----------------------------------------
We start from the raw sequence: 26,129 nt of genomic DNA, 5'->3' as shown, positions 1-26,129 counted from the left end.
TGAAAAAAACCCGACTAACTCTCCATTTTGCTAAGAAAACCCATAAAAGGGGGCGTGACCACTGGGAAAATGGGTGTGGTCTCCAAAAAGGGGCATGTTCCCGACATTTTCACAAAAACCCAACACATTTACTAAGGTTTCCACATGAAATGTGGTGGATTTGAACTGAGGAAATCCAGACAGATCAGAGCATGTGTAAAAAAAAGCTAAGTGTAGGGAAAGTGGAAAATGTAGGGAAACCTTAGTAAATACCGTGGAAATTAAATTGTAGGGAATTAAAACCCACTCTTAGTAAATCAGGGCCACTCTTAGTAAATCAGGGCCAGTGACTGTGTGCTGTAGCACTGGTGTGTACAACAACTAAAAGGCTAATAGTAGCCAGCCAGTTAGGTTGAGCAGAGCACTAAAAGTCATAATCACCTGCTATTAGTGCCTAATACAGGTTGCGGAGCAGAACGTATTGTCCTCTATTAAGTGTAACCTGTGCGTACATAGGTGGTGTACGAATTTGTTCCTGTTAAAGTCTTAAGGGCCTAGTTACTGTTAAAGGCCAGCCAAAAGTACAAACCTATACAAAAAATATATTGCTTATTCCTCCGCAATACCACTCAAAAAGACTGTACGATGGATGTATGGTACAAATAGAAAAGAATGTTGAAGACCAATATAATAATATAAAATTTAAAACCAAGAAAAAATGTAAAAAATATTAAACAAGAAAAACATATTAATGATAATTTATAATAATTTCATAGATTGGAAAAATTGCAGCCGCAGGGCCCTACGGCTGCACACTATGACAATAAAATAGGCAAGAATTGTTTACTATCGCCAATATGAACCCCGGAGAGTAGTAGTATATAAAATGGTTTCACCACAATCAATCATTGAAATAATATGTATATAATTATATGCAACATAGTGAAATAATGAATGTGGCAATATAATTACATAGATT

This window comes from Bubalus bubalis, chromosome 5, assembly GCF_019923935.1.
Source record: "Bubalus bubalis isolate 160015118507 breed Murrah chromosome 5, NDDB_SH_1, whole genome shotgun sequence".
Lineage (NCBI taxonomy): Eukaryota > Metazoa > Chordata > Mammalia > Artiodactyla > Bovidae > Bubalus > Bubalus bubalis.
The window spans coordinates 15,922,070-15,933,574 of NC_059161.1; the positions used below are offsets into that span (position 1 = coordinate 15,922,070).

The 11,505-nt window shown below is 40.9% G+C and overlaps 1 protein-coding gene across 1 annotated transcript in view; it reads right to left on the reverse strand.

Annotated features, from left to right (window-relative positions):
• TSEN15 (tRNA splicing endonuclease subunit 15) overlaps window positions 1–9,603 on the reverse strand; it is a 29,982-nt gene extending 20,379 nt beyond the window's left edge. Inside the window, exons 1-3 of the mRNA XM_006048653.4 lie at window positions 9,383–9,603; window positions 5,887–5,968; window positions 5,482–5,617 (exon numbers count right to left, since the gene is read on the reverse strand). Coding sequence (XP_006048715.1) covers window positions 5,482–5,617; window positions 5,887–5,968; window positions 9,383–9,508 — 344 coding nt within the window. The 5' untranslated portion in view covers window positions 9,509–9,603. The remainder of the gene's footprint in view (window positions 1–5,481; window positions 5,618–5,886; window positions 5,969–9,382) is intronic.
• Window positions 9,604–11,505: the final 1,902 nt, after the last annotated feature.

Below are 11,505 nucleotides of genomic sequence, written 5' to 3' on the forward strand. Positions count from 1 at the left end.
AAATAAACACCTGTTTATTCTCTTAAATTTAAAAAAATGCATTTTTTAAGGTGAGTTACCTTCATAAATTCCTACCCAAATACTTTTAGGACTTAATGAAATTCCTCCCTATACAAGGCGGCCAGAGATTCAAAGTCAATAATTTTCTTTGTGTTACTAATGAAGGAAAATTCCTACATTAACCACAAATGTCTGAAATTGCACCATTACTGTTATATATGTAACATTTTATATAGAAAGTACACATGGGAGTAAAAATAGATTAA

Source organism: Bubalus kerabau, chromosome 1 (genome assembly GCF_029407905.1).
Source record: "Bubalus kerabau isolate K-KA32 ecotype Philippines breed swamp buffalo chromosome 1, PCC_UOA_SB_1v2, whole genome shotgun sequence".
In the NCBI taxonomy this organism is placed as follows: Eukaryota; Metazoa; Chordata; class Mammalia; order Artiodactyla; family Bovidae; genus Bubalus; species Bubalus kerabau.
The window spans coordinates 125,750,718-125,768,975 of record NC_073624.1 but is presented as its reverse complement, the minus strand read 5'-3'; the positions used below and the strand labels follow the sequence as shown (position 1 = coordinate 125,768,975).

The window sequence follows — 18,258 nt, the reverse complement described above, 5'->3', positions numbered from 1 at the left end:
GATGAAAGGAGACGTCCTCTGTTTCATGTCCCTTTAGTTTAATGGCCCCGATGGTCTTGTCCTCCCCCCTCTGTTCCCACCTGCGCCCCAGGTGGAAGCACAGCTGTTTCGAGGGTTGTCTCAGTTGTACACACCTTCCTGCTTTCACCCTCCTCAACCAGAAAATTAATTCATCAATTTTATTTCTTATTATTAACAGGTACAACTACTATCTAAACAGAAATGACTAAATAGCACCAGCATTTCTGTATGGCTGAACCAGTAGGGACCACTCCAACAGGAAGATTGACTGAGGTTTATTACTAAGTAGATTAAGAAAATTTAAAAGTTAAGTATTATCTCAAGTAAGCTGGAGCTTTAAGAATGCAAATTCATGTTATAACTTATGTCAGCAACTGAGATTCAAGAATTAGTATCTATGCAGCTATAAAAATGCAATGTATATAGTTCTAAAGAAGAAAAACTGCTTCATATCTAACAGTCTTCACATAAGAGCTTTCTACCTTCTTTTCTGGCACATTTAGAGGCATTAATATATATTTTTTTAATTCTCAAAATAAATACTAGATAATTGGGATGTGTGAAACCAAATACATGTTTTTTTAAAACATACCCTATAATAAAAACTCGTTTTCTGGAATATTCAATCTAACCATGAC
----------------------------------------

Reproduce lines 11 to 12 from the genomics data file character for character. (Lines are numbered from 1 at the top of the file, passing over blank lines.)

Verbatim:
Below are 11,505 nucleotides of genomic sequence, written 5' to 3' on the forward strand. Positions count from 1 at the left end.
AAATAAACACCTGTTTATTCTCTTAAATTTAAAAAAATGCATTTTTTAAGGTGAGTTACCTTCATAAATTCCTACCCAAATACTTTTAGGACTTAATGAAATTCCTCCCTATACAAGGCGGCCAGAGATTCAAAGTCAATAATTTTCTTTGTGTTACTAATGAAGGAAAATTCCTACATTAACCACAAATGTCTGAAATTGCACCATTACTGTTATATATGTAACATTTTATATAGAAAGTACACATGGGAGTAAAAATAGATTAA